LOUISVILLE, Ky. (AP) — Gay marriage advocates nationwide heralded the ruling striking down deeply conservative Kentucky's ban on same-sex marriage as a significant milestone, though matrimonies won't begin in earnest there anytime soon.
Tuesday's ruling by a federal judge, which said Kentucky's ban violated the Equal Protection Clause of the U.S. Constitution, was put on hold because similar cases from other states are being heard by a federal appeals court. It's unclear when Kentucky may begin issuing marriage licenses.
It's a conundrum that's played out nationwide in the fight to legalize gay marriage: The rulings mark a significant shift as rulings in favor of gay marriage pile up, but confusion emerges as to when those marriages can begin. In Wisconsin, for example, same-sex couples had a window of about a week to get married before a judge ordered officials to stop issuing them marriage licenses. And in Utah, more than 1,000 couples who rushed to marry after a judge overturned that state's ban will have to keep waiting for many legal benefits of being married.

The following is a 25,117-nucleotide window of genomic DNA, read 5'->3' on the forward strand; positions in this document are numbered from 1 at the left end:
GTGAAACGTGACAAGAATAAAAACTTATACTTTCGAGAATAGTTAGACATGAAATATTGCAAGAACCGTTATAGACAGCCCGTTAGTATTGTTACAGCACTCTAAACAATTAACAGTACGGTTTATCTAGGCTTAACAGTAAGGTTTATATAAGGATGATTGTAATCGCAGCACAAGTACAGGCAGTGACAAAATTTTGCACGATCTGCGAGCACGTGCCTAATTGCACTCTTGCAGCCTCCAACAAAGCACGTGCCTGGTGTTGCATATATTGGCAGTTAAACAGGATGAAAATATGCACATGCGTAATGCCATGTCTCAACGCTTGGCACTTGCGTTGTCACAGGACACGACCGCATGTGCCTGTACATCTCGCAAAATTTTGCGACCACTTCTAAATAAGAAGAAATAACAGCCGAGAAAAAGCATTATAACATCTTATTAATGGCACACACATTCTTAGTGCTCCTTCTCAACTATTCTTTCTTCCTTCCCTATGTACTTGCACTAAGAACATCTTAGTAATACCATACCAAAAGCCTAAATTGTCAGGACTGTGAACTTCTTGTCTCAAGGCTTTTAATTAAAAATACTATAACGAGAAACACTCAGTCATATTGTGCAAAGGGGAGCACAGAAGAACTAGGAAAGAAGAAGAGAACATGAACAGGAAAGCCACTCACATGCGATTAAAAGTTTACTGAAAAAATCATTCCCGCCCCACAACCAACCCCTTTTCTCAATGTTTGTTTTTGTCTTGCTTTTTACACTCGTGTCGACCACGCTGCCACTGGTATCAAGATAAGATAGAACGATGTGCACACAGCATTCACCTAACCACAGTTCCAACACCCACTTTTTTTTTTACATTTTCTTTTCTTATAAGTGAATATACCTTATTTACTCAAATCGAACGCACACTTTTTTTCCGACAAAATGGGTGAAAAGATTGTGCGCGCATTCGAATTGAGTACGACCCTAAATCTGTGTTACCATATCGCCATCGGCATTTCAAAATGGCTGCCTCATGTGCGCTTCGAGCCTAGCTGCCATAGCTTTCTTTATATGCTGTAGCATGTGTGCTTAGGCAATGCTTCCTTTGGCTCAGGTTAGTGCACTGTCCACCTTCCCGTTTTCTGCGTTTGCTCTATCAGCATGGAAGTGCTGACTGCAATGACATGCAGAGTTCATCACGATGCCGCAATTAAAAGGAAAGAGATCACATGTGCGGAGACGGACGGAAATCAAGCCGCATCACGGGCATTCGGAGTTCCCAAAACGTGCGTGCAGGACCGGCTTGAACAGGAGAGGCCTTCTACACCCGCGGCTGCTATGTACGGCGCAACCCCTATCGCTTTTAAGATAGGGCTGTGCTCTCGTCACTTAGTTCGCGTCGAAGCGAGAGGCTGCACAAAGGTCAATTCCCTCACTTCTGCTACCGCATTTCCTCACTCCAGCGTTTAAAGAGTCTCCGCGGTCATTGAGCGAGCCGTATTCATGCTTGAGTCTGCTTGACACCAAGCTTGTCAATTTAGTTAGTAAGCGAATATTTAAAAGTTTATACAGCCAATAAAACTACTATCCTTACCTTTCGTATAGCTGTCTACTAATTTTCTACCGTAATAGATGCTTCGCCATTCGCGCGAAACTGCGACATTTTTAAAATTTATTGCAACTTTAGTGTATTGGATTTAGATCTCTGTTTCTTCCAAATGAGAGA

For now, lead plaintiff Timothy Love of Louisville said he will celebrate the latest victory with his partner of 34 years, 55-year-old Larry Ysunza.
"It's a win and we're going to win in the end. Now, the headline is 'Love Wins,'" Love said Tuesday afternoon.
He also said he anticipated a wait: "We all probably have to wait until the Supreme Court makes its decision" on gay marriage bans across the nation.
In the Kentucky case, U.S. District Judge John G. Heyburn II concluded that the state's prohibition on same-sex couples being wed violates the Equal Protection Clause by treating gay couples differently than straight couples. Heyburn previously struck down Kentucky's ban on recognizing same-sex marriages from other states and countries, but he put the implementation of that ruling on hold.